27 Jan The Art of Saying 'No'

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Do you know how to say 'no'? I used to be terrible at this, and I'd always wind up overcommitted, whether at work or as a volunteer.

I've gotten a lot better at picking and choosing when I say "Yes," and I've had some help from books, as well as my own trial-and-error. No! How One Simple Word Can Transform Your Life by Jana Kemp gave me a nudge in this worthy direction 10 years ago, and Essentialism: The Disciplined Pursuit of Less by Greg McKeown gave me a booster shot in 2014. (I did a mini-review of the latter volume for INVISION's epic Year of Reading Seriously feature last year.)

Carl Richards likes Essentialism, too, and he wrote about it today in The New York Times, in a story headlined Saying No, So You Can Say Yes When It Matters. And that's the point: Of course you don't want to decline every request and every opportunity. But knowing when to say "Yes" and when to pass takes diplomacy, practice and skill. As you get better at this, you learn to treat your time and energy like the finite gifts they are.

As I've become an ever-more disciplined essentialist, I've come to believe in the power of the "Hell, Yeah." When I get a request for my time or talent, or when I think of something new I might want to try, I seriously consider whether I want to answer "Yes" or "Hell, Yeah!" Because when you look at things that way, most of the things that evoke a mere "Yes" probably ought to get a "No, thank you."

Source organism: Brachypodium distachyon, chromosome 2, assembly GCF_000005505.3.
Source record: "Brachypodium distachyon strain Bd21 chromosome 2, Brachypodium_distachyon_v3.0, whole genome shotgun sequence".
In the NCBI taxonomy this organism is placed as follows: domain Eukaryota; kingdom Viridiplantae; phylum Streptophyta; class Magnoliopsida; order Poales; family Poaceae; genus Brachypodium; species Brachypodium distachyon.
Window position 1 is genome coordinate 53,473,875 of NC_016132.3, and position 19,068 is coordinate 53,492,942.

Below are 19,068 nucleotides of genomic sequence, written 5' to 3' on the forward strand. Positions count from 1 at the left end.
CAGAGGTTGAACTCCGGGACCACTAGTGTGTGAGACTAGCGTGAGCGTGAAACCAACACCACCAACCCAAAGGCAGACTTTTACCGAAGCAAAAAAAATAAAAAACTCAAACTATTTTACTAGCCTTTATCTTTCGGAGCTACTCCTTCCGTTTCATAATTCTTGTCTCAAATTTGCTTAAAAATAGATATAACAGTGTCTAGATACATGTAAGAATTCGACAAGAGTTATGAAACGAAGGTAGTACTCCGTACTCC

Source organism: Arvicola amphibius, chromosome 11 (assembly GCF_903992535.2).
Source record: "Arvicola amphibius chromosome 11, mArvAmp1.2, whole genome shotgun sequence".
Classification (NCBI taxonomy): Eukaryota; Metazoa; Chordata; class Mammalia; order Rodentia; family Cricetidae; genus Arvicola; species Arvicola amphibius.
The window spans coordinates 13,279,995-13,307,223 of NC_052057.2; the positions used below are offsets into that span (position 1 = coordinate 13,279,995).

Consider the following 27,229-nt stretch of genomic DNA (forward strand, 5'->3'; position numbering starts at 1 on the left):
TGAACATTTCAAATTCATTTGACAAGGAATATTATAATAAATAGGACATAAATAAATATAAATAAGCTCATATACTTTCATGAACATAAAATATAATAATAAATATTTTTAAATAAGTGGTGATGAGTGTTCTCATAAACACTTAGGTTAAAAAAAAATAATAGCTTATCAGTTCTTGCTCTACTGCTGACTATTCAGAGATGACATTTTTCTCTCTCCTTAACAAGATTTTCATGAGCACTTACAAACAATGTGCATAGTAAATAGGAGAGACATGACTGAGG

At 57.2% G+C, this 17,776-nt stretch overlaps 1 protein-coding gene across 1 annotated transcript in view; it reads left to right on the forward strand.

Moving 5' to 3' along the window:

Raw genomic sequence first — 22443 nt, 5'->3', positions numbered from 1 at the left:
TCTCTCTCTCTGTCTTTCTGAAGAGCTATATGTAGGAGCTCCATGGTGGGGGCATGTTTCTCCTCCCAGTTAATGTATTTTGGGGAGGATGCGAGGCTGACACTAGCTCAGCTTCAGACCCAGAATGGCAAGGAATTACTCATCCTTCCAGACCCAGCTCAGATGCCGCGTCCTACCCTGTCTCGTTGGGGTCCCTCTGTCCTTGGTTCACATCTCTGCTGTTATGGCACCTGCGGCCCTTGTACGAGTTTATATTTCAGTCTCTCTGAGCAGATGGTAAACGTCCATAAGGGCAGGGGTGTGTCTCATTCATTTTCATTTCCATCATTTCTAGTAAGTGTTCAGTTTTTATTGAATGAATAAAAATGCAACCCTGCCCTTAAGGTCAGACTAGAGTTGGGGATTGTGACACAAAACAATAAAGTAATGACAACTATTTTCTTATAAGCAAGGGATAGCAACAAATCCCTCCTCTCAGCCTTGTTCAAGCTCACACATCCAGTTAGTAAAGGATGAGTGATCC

But when you can say "Hell, Yeah" (or some variation on that, depending on your taste in oaths) to an opportunity or an idea, you know you're really on to something exciting and worthwhile that will make a difference in your life -- and probably in the lives of the people who are counting on you, too: your family, employees, customers and colleagues.

Last modified on Wednesday, 27 January 2016 22:32
Julie Fanselow

Julie Fanselow is INVISION editor-in-chief. She has been wearing glasses since the fourth grade -- right about the same time she decided she wanted to be a journalist. Coincidence?